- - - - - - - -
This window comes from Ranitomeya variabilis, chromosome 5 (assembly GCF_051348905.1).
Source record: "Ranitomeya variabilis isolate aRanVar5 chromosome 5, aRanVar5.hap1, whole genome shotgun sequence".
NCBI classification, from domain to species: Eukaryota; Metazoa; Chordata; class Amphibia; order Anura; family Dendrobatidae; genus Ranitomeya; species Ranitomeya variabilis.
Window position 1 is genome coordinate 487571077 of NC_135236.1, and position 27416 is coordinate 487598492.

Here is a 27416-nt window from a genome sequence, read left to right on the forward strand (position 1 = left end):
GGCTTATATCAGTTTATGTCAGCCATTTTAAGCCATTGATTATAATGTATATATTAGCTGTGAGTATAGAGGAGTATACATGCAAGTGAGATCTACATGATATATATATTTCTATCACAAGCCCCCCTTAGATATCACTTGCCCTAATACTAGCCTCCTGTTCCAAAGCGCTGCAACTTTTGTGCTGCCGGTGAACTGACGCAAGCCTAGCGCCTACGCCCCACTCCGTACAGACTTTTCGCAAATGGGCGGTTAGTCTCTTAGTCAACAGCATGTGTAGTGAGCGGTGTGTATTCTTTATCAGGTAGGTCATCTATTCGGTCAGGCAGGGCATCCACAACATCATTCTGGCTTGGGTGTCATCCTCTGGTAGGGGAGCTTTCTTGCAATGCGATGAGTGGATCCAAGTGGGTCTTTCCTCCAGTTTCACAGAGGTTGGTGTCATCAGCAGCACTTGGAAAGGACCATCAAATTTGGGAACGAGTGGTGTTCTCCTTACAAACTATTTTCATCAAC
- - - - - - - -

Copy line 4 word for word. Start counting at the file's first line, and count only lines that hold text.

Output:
Window position 1 is genome coordinate 487571077 of NC_135236.1, and position 27416 is coordinate 487598492.